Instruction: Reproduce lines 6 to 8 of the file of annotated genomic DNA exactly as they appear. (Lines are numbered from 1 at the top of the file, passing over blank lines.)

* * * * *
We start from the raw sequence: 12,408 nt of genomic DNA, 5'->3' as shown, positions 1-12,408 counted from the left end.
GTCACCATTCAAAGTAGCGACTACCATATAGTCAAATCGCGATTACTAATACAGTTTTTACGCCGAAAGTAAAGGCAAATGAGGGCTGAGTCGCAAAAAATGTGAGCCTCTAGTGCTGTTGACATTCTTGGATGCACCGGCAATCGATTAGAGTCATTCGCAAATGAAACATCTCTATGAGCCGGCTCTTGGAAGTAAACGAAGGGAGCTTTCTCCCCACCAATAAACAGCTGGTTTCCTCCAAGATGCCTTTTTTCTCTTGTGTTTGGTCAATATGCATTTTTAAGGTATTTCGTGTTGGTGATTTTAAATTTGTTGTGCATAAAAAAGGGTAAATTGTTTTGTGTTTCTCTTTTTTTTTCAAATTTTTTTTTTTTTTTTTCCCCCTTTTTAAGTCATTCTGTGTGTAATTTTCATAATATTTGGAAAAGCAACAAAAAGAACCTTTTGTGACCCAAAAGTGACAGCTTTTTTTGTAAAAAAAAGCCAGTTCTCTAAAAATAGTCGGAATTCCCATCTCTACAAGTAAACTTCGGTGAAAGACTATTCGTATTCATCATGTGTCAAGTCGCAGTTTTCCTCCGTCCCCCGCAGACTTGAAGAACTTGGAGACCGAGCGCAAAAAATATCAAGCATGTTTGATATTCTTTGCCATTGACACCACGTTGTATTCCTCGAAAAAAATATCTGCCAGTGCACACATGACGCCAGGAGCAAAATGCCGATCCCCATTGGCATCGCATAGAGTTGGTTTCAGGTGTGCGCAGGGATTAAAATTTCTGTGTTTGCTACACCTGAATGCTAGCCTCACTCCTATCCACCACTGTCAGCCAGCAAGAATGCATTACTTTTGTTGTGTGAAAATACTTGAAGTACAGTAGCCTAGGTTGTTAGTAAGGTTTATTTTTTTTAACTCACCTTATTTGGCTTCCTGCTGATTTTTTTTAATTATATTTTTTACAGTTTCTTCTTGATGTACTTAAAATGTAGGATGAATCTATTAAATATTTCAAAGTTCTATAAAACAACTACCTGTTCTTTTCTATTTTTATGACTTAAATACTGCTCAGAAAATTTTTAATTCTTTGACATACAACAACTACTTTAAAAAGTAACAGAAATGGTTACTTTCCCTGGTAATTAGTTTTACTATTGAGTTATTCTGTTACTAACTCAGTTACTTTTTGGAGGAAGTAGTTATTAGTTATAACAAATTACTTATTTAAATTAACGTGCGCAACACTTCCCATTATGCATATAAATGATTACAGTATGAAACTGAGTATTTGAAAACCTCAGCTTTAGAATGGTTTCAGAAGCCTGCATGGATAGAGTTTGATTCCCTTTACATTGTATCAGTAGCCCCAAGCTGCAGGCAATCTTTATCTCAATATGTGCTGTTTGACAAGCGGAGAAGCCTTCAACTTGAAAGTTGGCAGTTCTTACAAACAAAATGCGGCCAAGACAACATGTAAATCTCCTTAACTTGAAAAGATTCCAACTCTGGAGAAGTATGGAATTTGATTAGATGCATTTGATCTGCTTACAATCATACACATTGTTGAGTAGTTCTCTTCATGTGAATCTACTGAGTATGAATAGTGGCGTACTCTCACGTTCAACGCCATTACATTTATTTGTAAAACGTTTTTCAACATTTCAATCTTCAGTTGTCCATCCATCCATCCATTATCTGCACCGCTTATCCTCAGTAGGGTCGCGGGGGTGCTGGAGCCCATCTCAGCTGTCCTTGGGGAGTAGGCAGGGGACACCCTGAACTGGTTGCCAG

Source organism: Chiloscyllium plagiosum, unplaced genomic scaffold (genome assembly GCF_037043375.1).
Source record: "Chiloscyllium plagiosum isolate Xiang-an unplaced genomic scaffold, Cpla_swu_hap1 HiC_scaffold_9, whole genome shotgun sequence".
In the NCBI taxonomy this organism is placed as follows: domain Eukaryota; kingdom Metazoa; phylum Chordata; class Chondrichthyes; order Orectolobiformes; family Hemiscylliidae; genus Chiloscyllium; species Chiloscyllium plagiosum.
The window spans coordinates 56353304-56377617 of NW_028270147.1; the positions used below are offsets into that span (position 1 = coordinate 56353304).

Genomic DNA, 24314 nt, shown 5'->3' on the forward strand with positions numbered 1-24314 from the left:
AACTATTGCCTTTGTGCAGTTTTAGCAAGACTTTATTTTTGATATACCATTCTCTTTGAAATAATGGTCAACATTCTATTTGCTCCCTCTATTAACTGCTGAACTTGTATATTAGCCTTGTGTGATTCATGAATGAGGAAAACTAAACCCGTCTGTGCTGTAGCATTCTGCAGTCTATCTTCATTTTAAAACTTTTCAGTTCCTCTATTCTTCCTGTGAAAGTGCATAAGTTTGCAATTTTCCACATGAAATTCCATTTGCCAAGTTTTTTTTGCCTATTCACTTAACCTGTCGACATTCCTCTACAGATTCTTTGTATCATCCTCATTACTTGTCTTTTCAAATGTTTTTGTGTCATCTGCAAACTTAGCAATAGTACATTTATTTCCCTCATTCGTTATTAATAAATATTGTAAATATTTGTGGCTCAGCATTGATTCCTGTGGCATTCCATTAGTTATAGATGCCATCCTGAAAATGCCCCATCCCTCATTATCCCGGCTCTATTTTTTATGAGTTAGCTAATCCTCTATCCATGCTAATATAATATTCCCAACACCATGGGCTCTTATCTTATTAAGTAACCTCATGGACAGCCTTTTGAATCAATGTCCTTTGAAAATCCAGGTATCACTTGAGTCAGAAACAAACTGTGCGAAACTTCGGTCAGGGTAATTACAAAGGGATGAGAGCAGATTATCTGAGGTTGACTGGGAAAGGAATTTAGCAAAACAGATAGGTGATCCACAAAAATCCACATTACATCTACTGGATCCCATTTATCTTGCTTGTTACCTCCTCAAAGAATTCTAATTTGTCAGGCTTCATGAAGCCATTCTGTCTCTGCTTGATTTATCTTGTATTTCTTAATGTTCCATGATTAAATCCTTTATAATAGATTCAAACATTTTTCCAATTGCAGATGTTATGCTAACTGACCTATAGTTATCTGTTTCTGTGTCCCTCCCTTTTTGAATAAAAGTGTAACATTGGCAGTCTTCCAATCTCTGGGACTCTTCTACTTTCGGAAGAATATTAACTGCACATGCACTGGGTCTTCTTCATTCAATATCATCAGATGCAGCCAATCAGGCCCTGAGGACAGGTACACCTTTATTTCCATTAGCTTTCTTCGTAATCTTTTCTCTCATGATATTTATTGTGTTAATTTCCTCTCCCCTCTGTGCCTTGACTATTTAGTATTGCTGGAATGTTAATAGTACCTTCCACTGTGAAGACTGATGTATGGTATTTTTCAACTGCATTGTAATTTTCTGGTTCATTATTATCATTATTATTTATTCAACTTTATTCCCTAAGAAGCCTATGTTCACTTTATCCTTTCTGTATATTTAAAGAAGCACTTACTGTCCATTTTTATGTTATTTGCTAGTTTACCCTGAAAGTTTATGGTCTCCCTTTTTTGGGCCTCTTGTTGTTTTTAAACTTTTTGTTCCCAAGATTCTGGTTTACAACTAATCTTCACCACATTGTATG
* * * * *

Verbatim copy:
The window spans coordinates 56353304-56377617 of NW_028270147.1; the positions used below are offsets into that span (position 1 = coordinate 56353304).

Genomic DNA, 24314 nt, shown 5'->3' on the forward strand with positions numbered 1-24314 from the left:
AACTATTGCCTTTGTGCAGTTTTAGCAAGACTTTATTTTTGATATACCATTCTCTTTGAAATAATGGTCAACATTCTATTTGCTCCCTCTATTAACTGCTGAACTTGTATATTAGCCTTGTGTGATTCATGAATGAGGAAAACTAAACCCGTCTGTGCTGTAGCATTCTGCAGTCTATCTTCATTTTAAAACTTTTCAGTTCCTCTATTCTTCCTGTGAAAGTGCATAAGTTTGCAATTTTCCACATGAAATTCCATTTGCCAAGTTTTTTTTGCCTATTCACTTAACCTGTCGACATTCCTCTACAGATTCTTTGTATCATCCTCATTACTTGTCTTTTCAAATGTTTTTGTGTCATCTGCAAACTTAGCAATAGTACATTTATTTCCCTCATTCGTTATTAATAAATATTGTAAATATTTGTGGCTCAGCATTGATTCCTGTGGCATTCCATTAGTTATAGATGCCATCCTGAAAATGCCCCATCCCTCATTATCCCGGCTCTATTTTTTATGAGTTAGCTAATCCTCTATCCATGCTAATATAATATTCCCAACACCATGGGCTCTTATCTTATTAAGTAACCTCATGGACAGCCTTTTGAATCAATGTCCTTTGAAAATCCAGGTATCACTTGAGTCAGAAACAAACTGTGCGAAACTTCGGTCAGGGTAATTACAAAGGGATGAGAGCAGATTATCTGAGGTTGACTGGGAAAGGAATTTAGCAAAACAGATAGGTGATCCACAAAAATCCACATTACATCTACTGGATCCCATTTATCTTGCTTGTTACCTCCTCAAAGAATTCTAATTTGTCAGGCTTCATGAAGCCATTCTGTCTCTGCTTGATTTATCTTGTATTTCTTAATGTTCCATGATTAAATCCTTTATAATAGATTCAAACATTTTTCCAATTGCAGATGTTATGCTAACTGACCTATAGTTATCTGTTTCTGTGTCCCTCCCTTTTTGAATAAAAGTGTAACATTGGCAGTCTTCCAATCTCTGGGACTCTTCTACTTTCGGAAGAATATTAACTGCACATGCACTGGGTCTTCTTCATTCAATATCATCAGATGCAGCCAATCAGGCCCTGAGGACAGGTACACCTTTATTTCCATTAGCTTTCTTCGTAATCTTTTCTCTCATGATATTTATTGTGTTAATTTCCTCTCCCCTCTGTGCCTTGACTATTTAGTATTGCTGGAATGTTAATAGTACCTTCCACTGTGAAGACTGATGTATGGTATTTTTCAACTGCATTGTAATTTTCTGGTTCATTATTATCATTATTATTTATTCAACTTTATTCCCTAAGAAGCCTATGTTCACTTTATCCTTTCTGTATATTTAAAGAAGCACTTACTGTCCATTTTTATGTTATTTGCTAGTTTACCCTGAAAGTTTATGGTCTCCCTTTTTTGGGCCTCTTGTTGTTTTTAAACTTTTTGTTCCCAAGATTCTGGTTTACAACTAATCTTCACCACATTGTATG